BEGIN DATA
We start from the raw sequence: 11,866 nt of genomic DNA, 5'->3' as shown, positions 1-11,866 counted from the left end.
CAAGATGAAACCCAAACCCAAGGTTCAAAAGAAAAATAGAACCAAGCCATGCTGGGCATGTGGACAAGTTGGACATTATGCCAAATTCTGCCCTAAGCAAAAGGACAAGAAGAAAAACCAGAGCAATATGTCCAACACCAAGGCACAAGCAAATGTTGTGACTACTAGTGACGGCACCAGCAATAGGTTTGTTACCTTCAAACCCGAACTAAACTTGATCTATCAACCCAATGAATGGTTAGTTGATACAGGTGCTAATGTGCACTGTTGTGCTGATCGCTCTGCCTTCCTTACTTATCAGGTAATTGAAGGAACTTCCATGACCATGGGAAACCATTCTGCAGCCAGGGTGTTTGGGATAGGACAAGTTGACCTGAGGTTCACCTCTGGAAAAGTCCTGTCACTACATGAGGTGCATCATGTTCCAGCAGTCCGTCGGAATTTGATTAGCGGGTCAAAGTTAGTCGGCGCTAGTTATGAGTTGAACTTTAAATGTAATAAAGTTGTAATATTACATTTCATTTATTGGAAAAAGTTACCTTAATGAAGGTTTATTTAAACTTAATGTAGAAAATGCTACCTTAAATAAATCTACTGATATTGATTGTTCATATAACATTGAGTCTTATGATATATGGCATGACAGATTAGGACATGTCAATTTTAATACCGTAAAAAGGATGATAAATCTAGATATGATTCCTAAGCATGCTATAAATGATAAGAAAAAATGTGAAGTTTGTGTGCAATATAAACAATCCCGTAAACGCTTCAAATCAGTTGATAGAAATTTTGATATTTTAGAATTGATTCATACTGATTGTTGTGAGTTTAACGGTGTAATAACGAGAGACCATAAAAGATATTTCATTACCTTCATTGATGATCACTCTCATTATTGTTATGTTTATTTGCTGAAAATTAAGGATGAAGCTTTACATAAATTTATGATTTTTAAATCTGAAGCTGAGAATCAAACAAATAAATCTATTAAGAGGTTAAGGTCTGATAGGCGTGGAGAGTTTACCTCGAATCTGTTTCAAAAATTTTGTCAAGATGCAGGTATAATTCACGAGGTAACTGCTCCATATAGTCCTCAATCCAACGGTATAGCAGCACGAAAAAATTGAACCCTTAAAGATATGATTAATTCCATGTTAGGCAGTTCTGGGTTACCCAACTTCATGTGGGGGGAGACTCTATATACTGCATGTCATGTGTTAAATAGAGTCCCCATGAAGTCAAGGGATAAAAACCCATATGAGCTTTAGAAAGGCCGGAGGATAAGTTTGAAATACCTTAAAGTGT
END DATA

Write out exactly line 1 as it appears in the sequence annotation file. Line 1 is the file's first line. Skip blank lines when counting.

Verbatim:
We start from the raw sequence: 11,866 nt of genomic DNA, 5'->3' as shown, positions 1-11,866 counted from the left end.